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Atmospheric Chemistry and Physics An interactive open-access journal of the European Geosciences Union
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Volume 9, issue 12
Atmos. Chem. Phys., 9, 4131-4144, 2009
https://doi.org/10.5194/acp-9-4131-2009
© Author(s) 2009. This work is distributed under
the Creative Commons Attribution 3.0 License.
Atmos. Chem. Phys., 9, 4131-4144, 2009
https://doi.org/10.5194/acp-9-4131-2009
© Author(s) 2009. This work is distributed under
the Creative Commons Attribution 3.0 License.

  22 Jun 2009

22 Jun 2009

The relationship between aerosol and cloud drop number concentrations in a global aerosol microphysics model

K. J. Pringle*,1, K. S. Carslaw1, D. V. Spracklen1, G. M. Mann1, and M. P. Chipperfield1 K. J. Pringle et al.
  • 1Institute for Climate and Atmospheric Science, School of Earth and Environment, University of Leeds, UK
  • *now at: Max-Planck-Institute for Chemistry, Mainz, Germany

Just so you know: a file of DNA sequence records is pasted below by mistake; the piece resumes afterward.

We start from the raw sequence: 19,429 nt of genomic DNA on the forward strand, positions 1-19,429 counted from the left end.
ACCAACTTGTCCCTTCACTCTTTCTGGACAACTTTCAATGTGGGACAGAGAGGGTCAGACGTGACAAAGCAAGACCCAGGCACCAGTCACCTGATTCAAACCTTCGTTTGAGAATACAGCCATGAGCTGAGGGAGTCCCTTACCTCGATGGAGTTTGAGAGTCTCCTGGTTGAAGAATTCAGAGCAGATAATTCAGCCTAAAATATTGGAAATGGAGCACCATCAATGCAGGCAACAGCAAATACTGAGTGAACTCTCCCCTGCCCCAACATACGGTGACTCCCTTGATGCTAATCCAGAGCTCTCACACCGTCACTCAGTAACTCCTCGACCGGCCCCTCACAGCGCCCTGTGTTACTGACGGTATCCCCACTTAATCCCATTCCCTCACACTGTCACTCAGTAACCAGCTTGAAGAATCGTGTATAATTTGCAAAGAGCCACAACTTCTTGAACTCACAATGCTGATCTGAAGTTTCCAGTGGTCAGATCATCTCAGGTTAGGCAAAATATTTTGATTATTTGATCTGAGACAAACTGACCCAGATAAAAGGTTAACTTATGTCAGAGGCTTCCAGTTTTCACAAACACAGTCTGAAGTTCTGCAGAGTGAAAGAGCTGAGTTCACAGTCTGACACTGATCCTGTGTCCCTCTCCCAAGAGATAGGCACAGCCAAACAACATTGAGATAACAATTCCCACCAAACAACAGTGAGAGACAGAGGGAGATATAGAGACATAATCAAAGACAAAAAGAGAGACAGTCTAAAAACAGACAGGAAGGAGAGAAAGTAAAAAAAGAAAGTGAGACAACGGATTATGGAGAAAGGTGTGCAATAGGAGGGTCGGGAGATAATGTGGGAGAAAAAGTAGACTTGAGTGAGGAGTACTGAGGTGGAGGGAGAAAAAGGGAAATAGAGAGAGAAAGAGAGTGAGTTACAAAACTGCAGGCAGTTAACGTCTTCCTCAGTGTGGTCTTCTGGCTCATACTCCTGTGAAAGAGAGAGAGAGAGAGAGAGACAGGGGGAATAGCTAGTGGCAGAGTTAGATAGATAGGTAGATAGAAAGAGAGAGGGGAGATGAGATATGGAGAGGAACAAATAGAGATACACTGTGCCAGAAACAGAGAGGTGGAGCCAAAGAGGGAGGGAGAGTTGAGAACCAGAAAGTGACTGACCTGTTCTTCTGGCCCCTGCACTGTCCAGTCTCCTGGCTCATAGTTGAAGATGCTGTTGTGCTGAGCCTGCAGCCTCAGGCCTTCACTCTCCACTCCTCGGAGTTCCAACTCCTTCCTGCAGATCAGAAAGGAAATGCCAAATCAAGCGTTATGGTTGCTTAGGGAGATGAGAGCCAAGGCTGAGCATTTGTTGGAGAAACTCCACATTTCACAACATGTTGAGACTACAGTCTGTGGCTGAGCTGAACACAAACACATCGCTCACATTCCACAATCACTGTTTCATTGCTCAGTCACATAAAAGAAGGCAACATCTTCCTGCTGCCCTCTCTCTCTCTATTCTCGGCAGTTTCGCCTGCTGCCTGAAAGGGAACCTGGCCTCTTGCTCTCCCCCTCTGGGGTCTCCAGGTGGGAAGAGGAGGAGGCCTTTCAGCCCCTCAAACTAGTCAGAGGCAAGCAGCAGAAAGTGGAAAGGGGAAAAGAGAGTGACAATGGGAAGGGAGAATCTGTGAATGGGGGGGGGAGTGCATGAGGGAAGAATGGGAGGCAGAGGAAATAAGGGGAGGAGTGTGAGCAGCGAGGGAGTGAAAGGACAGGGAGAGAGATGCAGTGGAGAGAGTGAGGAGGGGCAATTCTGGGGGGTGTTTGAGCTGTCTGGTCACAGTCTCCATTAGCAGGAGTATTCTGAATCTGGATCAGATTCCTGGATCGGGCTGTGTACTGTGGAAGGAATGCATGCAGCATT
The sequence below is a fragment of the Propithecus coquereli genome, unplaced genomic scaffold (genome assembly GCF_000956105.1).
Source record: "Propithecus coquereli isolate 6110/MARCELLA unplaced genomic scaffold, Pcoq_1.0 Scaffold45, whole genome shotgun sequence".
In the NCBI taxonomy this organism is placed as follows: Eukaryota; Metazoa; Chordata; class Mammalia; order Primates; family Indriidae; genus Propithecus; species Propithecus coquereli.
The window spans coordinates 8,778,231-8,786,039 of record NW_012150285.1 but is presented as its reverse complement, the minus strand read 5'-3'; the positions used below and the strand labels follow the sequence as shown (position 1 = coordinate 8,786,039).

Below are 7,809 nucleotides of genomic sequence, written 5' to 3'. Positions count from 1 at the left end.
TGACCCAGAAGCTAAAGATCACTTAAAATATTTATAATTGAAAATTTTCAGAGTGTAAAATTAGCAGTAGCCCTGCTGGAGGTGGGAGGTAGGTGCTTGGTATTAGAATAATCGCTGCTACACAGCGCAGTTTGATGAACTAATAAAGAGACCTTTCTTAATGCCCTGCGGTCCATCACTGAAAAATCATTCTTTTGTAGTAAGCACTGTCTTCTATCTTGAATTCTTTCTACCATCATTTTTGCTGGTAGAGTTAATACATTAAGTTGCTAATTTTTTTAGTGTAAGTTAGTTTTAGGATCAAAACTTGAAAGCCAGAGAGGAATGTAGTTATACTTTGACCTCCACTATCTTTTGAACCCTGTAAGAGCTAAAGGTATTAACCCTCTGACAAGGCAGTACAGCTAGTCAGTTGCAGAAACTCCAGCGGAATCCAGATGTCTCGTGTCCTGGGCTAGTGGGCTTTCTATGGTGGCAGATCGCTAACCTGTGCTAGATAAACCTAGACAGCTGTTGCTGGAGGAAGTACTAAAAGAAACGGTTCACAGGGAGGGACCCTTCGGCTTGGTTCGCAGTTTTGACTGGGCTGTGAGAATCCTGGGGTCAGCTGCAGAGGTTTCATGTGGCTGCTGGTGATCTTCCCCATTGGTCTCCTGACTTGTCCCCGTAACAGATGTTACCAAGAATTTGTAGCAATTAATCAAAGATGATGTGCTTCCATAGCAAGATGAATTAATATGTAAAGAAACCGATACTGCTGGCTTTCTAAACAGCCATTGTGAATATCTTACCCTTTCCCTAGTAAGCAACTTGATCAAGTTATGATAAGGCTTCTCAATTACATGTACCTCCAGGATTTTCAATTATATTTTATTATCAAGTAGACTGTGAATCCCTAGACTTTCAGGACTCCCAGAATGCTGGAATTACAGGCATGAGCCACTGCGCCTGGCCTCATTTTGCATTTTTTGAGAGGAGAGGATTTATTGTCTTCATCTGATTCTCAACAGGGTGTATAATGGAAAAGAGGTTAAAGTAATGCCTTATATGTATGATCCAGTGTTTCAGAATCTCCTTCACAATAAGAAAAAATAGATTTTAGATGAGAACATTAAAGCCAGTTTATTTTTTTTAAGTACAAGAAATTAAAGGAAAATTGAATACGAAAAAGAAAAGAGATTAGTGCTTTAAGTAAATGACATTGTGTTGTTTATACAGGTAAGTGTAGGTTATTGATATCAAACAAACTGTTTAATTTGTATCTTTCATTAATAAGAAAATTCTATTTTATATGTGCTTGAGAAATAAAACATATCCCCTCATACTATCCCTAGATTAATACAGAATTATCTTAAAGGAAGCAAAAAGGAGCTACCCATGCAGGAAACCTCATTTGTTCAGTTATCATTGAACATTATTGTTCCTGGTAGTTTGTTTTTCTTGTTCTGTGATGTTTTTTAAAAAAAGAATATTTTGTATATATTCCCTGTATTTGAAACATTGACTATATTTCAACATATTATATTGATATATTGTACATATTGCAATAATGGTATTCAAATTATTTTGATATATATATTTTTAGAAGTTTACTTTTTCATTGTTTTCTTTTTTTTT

Abstract. Empirical relationships that link cloud droplet number (CDN) to aerosol number or mass are commonly used to calculate global fields of CDN for climate forcing assessments. In this work we use a sectional global model of sulfate and sea-salt aerosol coupled to a mechanistic aerosol activation scheme to explore the limitations of this approach. We find that a given aerosol number concentration produces a wide range of CDN concentrations due to variations in the shape of the aerosol size distribution. On a global scale, the dependence of CDN on the size distribution results in regional biases in predicted CDN (for a given aerosol number). Empirical relationships between aerosol number and CDN are often derived from regional data but applied to the entire globe. In an analogous process, we derive regional "correlation-relations" between aerosol number and CDN and apply these regional relations to calculations of CDN on the global scale. The global mean percentage error in CDN caused by using regionally derived CDN-aerosol relations is 20 to 26%, which is about half the global mean percentage change in CDN caused by doubling the updraft velocity. However, the error is as much as 25–75% in the Southern Ocean, the Arctic and regions of persistent stratocumulus when an aerosol-CDN correlation relation from the North Atlantic is used. These regions produce much higher CDN concentrations (for a given aerosol number) than predicted by the globally uniform empirical relations. CDN-aerosol number relations from different regions also show very different sensitivity to changing aerosol. The magnitude of the rate of change of CDN with particle number, a measure of the aerosol efficacy, varies by a factor 4. CDN in cloud processed regions of persistent stratocumulus is particularly sensitive to changing aerosol number. It is therefore likely that the indirect effect will be underestimated in these important regions.

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